We open episode 12 of Better Call Saul Season 6 in the Saul Goodman timeline when business was booming. Saul had clients left and right visit him to solve their legal troubles. Despite the heavy traffic in sight, he plays with a jump ball. His reverie is broken by Francesca, who urges him to get on with the day. She is not staying late to finish up the clients.
Saul has a look in the mirror kept in the drawer of his desk and also sees one of the fake pillars in his office fall over. The very first problem he has to deal with in the day is one of his own. Kim has filed for legal separation and Saul has a mixed response. “Send her in” is the command but we cut to somewhere else before that happens.
Black and white Florida is nothing like what you’d imagine. The skies, terrain, and peppy energy are all lost. Why are we in Florida? To meet the new Kim Wexler; the one who got away. She cuts potatoes in her brunette hairdo and typical Florida get-up.
A man walks in with more groceries. They have a barbecue in the back of the house, where we see desperate attempts from Kim to fit in. Still trying after almost six years. The event is a hit and her man and she both agree. A quick love-making session follows and the man then takes his leave. He sets another date for Friday as Kim goes back to her lonely existence.
Gene had called Palm Coast Sprinklers in the previous episode and that is our next destination. It is a mid-size irrigation company. The atmosphere in the office is mild, relaxed, and far detached from the stress of the courthouse. Someone like Kim should sail through this job: and she does.
She works in the “Catalogue & Brochures” department. A big slide down from being one of the top corporate lawyers in Albuquerque. But it is what it is. She goes through the processes of the day – lunch with her co-workers, the customary visit to the factory, and calls to suppliers and vendors. Except for one exceptional event. Out of the blue, she receives a call from Viktor St. Claire.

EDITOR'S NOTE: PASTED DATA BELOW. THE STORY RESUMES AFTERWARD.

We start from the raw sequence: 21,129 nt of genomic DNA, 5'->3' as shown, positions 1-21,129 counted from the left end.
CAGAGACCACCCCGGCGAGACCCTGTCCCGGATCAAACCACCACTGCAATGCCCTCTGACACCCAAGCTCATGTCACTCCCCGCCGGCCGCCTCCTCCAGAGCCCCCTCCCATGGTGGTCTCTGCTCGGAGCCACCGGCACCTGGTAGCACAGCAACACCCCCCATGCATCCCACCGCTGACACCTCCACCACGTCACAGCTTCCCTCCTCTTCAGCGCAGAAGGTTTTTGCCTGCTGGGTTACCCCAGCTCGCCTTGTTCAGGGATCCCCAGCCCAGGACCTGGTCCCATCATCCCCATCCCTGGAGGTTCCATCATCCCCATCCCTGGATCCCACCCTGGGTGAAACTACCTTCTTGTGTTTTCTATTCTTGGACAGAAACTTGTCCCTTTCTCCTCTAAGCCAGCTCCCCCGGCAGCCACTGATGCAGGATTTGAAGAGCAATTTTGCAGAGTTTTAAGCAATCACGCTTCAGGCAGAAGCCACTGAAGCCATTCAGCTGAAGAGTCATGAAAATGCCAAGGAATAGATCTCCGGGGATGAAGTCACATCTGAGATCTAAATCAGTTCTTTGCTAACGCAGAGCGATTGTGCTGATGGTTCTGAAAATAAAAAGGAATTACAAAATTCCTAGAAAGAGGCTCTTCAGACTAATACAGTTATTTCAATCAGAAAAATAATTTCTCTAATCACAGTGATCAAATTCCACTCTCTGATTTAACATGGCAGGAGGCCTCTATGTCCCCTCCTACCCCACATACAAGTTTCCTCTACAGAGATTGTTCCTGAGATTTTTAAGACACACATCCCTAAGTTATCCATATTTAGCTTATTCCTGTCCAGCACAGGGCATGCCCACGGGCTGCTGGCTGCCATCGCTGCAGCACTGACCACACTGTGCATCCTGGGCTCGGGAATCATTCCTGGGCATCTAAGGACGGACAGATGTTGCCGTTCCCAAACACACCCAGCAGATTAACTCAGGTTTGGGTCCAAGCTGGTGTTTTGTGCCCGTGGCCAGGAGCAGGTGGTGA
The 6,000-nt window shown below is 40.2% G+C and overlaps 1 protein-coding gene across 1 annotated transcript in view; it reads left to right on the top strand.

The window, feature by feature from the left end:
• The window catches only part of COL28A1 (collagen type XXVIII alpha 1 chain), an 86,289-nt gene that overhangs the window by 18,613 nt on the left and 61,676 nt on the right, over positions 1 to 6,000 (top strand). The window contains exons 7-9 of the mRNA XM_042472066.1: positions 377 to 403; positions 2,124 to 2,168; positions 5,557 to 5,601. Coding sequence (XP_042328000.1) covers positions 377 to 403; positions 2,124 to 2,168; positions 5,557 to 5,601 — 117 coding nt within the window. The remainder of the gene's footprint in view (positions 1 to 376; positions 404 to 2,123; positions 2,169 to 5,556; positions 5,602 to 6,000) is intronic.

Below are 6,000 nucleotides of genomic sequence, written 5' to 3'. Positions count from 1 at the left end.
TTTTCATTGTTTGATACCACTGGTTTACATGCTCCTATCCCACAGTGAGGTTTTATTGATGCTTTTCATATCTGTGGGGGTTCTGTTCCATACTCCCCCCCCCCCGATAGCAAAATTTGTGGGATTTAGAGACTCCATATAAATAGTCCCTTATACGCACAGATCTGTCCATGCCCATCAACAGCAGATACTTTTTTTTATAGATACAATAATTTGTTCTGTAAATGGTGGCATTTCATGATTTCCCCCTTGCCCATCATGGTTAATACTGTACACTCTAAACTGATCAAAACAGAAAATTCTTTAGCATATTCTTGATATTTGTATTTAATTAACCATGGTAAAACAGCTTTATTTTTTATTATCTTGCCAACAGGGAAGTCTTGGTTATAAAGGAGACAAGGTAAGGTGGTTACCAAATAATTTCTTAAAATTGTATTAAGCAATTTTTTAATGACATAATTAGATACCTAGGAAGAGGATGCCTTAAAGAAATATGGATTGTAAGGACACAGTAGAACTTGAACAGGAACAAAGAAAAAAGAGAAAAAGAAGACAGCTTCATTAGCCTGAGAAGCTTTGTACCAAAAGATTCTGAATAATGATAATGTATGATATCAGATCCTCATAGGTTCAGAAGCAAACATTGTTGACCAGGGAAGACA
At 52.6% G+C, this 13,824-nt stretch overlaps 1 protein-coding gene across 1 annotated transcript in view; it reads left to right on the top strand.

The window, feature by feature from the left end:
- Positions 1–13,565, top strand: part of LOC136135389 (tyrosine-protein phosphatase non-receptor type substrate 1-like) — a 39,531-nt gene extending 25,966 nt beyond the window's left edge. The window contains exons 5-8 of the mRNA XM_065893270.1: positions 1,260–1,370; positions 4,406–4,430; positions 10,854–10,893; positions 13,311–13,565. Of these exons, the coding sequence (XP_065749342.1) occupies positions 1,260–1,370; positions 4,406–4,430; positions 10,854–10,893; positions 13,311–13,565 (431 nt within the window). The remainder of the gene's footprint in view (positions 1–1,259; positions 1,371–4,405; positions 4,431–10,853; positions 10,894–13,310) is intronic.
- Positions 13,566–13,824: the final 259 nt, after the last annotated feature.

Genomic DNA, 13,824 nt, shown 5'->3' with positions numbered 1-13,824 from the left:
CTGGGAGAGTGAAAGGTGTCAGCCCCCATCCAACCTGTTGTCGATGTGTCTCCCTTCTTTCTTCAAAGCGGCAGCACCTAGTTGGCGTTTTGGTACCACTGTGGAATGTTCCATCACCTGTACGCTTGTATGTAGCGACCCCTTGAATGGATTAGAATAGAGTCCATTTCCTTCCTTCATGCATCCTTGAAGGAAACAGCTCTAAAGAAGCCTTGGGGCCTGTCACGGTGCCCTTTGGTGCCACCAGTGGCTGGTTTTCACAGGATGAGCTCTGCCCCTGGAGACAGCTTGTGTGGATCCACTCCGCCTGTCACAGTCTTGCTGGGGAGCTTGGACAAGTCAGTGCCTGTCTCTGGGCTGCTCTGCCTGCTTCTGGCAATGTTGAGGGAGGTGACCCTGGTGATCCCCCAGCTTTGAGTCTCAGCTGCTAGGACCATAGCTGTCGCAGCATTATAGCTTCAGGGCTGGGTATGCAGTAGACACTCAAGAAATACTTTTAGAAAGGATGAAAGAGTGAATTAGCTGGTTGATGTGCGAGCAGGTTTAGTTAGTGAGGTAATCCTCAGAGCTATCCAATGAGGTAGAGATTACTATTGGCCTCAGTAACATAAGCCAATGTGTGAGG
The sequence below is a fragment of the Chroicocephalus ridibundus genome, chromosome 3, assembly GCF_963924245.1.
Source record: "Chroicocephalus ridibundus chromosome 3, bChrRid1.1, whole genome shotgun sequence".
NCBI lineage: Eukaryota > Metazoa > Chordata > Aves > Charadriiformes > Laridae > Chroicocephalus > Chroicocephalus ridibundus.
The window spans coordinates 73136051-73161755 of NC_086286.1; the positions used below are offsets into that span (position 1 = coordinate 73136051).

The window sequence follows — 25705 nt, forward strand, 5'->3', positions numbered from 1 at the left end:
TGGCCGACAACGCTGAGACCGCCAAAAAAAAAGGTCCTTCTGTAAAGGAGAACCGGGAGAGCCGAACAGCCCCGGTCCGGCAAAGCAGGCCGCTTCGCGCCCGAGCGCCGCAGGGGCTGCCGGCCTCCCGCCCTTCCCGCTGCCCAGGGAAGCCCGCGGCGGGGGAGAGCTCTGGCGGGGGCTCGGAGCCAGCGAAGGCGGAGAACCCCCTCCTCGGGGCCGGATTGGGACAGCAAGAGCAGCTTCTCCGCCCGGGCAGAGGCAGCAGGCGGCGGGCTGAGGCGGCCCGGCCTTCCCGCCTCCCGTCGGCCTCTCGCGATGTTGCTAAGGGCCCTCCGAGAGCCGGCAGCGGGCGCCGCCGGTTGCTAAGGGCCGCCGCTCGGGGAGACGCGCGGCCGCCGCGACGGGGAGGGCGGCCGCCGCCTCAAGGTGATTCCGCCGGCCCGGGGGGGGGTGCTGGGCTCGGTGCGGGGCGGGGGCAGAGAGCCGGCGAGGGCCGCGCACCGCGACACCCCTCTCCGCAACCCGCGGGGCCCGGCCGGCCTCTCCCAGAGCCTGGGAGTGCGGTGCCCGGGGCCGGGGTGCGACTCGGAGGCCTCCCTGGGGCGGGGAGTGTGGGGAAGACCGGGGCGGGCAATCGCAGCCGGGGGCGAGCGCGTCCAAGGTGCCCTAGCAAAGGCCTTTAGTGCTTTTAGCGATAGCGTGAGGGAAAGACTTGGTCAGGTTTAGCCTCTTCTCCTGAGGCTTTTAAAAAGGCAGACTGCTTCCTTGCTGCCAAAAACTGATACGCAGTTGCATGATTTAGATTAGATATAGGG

Gene is on the other end. Before she even picks up the phone, she draws the blinds and even shuts the door of her office to keep the emotions in. Typical Kim. She picks up and Gene is jovial. It has been six years since they last saw each other and Kim was not expecting the call at all. She is mostly silent as Gene uses the gift of the gab to create a conversation. When he urges her to say anything, she replies he must turn himself in. For all that has happened, Gene must take responsibility. And that is where it all goes haywire.
Gene is outraged because Kim takes the moral high ground. Why has she not turned herself in? What right does she have to ask him to do that when they both were complicit? She joins in the office celebrations for Tammy’s birthday while she ruminates what Gene said.
The next thing we know, she has already reached Albequerque. She goes to the courthouse, desperately trying not to miss the place again. She has indeed turned herself in. She submits an affidavit that she then presents to Cheryl, Howard’s wife. Cheryl is alone too and still lives in the same house.
The affidavit bears it all: what happened, who was involved, and the entire scheme is divulged. But Kim will not be prosecuted. Why? No evidence.
Courts do not work like that. Law can only be wielded if you have the right evidence to back up your claims and arguments. Cheryl is in shock and reprimands the late action. She takes offense to the ploy of Kim and Jimmy to paint Howard as a coke addict. There is no forgiveness forthcoming. And perhaps, Kim isn’t looking for one. She did this for herself.